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[Transcranial Doppler ultrasound in craniocerebral trauma: valuable method in traumatologic emergency cases?].

Authors
Type
Published Article
Journal
Aktuelle Traumatologie
Publication Date
Volume
23
Issue
1
Pages
14–19
Identifiers
PMID: 8097353
Source
Medline
License
Unknown

Abstract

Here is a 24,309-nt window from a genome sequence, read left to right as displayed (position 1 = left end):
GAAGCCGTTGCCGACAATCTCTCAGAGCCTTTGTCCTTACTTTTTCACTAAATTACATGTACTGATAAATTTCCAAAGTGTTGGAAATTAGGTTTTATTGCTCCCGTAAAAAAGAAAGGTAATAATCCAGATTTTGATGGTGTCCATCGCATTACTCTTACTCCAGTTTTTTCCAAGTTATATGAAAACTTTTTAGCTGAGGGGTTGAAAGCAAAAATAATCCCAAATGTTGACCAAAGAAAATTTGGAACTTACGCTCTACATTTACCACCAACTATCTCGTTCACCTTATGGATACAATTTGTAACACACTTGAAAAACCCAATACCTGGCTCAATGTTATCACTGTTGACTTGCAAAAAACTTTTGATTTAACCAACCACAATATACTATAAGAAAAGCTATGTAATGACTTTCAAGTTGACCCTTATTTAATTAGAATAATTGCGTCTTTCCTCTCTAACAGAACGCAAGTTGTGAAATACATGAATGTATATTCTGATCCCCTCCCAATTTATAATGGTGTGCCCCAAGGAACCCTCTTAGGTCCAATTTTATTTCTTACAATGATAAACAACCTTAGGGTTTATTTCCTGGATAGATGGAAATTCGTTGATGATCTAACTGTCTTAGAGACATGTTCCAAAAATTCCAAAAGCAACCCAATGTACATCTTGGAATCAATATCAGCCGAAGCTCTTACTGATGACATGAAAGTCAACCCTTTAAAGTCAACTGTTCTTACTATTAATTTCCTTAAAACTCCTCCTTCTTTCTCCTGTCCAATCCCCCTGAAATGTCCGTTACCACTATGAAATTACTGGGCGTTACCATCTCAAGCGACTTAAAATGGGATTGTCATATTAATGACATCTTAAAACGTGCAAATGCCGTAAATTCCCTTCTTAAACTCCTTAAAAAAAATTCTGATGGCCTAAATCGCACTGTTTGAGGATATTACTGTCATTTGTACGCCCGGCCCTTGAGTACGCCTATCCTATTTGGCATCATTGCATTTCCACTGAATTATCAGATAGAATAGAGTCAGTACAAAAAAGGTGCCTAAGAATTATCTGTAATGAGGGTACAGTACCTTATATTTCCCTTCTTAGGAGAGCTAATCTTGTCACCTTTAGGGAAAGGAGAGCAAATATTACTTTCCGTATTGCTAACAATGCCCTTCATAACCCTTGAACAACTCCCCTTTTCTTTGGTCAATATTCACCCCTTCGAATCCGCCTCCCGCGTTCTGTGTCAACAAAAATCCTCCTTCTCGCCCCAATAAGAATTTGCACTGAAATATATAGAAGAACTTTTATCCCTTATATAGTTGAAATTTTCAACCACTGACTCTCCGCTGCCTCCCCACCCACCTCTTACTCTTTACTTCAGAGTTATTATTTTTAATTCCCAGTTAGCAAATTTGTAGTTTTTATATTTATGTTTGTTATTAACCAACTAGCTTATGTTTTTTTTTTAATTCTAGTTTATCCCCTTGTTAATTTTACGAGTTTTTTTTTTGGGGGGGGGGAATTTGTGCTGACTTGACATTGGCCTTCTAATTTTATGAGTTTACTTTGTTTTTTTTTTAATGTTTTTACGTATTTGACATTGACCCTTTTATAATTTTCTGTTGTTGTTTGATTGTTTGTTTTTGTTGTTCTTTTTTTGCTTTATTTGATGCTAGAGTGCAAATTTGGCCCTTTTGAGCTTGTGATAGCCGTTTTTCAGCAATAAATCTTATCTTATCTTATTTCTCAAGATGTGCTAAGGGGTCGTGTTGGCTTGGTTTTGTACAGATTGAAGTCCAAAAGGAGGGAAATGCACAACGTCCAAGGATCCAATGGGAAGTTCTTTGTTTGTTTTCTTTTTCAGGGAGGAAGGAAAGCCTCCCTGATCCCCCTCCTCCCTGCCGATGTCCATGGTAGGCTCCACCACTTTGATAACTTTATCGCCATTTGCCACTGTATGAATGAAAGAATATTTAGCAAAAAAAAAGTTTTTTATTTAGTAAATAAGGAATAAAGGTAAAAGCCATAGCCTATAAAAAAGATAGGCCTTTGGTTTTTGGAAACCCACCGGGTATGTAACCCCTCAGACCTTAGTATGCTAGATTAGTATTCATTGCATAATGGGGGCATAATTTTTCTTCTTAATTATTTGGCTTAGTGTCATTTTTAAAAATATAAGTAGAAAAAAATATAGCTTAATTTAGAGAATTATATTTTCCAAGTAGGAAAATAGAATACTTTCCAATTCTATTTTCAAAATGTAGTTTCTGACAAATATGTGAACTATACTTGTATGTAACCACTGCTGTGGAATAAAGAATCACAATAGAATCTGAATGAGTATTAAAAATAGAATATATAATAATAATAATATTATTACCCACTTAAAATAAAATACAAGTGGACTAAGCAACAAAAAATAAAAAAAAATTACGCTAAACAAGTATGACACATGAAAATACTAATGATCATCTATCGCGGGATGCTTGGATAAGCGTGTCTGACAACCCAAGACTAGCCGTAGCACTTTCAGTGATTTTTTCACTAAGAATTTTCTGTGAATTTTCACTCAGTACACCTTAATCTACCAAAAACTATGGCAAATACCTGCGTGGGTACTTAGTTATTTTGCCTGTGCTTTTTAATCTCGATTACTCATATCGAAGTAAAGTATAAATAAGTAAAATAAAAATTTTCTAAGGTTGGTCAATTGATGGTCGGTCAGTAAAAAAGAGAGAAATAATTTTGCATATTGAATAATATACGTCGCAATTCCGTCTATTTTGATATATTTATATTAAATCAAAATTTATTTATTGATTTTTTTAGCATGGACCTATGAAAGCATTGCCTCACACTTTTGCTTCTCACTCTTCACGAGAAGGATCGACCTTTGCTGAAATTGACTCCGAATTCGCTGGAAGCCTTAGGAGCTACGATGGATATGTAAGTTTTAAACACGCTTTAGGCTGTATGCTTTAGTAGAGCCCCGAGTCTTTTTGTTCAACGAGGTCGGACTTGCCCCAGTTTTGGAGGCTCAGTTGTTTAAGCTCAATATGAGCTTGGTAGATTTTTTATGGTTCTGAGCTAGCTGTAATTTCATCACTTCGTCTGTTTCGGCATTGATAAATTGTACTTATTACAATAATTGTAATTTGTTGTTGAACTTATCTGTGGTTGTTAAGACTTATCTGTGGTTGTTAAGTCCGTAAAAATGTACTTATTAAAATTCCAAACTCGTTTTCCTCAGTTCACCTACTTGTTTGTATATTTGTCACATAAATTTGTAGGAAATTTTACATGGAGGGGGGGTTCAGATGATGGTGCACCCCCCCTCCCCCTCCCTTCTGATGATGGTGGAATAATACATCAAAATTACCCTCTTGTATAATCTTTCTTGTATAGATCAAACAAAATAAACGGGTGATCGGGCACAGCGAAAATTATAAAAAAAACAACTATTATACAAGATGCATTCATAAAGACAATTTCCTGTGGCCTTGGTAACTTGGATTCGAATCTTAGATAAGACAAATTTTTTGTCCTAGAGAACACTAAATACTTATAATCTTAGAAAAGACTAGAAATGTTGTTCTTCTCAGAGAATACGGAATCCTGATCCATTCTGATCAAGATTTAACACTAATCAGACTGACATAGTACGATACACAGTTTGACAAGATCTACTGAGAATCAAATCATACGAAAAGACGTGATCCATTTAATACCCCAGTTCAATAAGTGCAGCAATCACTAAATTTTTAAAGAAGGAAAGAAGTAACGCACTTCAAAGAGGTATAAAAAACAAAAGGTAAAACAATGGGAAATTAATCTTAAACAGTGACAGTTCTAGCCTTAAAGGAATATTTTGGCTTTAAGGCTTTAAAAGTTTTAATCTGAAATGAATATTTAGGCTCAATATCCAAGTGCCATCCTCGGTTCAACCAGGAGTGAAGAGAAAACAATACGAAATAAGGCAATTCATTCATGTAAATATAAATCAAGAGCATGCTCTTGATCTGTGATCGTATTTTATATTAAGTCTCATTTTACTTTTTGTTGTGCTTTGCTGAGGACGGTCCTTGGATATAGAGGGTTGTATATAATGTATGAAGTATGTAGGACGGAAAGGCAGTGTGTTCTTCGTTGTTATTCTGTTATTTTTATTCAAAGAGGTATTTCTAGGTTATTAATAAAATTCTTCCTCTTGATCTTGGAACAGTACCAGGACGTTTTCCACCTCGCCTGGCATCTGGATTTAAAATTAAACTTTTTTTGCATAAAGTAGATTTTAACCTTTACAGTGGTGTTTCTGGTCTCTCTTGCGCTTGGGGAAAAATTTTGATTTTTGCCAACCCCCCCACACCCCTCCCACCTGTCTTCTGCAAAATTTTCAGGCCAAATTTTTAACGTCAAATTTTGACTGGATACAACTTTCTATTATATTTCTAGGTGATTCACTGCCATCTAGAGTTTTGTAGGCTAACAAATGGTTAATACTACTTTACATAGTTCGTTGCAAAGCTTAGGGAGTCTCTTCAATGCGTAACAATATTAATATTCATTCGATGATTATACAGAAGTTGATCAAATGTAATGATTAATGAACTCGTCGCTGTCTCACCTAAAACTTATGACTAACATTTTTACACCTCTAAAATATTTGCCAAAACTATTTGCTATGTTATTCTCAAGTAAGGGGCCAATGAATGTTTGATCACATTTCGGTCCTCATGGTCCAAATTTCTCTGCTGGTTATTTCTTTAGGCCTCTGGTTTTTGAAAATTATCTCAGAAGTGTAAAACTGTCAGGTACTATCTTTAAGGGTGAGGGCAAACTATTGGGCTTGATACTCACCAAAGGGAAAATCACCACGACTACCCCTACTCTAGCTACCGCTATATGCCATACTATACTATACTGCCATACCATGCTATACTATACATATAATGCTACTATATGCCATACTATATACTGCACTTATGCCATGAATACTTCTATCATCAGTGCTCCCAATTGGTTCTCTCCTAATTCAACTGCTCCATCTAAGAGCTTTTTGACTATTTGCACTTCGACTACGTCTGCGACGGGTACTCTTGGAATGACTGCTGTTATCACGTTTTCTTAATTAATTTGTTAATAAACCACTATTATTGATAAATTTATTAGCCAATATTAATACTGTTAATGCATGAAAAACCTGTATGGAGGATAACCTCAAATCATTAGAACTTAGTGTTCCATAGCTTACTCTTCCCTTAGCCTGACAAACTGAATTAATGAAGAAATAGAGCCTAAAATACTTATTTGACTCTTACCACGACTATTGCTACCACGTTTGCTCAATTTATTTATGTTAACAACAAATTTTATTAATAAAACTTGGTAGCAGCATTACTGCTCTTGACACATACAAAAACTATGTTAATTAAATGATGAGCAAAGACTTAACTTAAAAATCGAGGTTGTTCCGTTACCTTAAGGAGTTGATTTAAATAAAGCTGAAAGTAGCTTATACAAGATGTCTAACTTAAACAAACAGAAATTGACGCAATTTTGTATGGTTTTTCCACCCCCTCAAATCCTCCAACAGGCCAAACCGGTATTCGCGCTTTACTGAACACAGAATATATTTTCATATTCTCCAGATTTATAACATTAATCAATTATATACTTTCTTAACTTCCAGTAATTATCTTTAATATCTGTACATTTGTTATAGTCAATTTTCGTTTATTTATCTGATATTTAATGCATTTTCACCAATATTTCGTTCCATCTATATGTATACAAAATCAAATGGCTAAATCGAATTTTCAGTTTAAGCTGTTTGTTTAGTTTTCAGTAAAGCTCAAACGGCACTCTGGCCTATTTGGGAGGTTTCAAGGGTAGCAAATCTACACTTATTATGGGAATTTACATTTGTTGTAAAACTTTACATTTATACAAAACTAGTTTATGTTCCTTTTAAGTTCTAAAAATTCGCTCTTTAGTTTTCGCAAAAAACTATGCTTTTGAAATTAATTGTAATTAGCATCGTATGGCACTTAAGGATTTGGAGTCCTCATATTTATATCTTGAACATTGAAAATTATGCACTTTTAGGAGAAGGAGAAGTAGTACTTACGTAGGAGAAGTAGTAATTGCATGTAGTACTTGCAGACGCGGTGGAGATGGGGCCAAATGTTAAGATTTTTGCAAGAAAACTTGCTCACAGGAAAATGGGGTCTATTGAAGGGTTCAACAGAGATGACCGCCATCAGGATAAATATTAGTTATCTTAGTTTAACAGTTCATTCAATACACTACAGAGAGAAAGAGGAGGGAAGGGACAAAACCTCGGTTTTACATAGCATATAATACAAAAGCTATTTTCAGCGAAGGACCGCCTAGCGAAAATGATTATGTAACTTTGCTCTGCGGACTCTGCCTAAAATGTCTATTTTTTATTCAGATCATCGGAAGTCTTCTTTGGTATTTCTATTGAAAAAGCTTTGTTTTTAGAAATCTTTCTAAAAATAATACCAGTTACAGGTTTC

Introduction of the transcranial Doppler method 1982 (1) by Aaslid made it possible for the first time to monitor noninvasively the cerebral haemodynamics after severe head injury, or in polytraumatized patients in the emergency room. Mean flow velocities (FVmean) and systolic-diastolic frequency spectrum (PI) in basal cerebral arteries were considered. In that way, influences of different pathological intracerebral processes to cerebral haemodynamics are detectable earlier and triage planning of therapeutic steps is facilitated. The following haemodynamic changes are detectable: Increased intracranial vascular flow resistance due to raised intracranial pressure after SHI, hyperaemia due to short-term hypoxia or SHI, decreased intracerebral perfusion after ischaemia or beginning cerebral circulatory arrest, and increased flow velocities (FV) in case of traumatic A.V. fistulas or traumatic vasospasm. Primary experiences in patients with raised intracranial pressure were collected by Hassler, who found a correlation between characteristic Doppler flow signals in case of increasing intracranial pressure and circulatory arrest (Abb. 1). In case of space-occupying epidural, subdural or intracerebral bleedings or brain swelling, the average FV decreases and the pulsatility index increases as a sign of high flow resistance. In beginning of circulatory arrest, oscillating flow or systolic spikes are detectable. After resuscitation early posthypoxic flow acceleration is also visible immediately after admission to the emergency room. In case of ischaemia with detection of hypo-densities in CCT scan, flow velocities are decreased. Traumatic A.V fistulas, especially the carotid sinus cavernous fistula (CCSF), and the haemodynamic consequences to the circle of Willis are seen, a high mean flow velocity with increased end-diastolic flow at fistula sight being noticeable.2+ in the emergency room. If this is not possible, interpretation of flow signals and measured flow velocities can be only made by comparing both sides. All measurements should be made at normal mean arterial blood pressure. This method enables rapid orientation of intracerebral haemodynamics after SHI and facilitates the decision of what should be done first of all.

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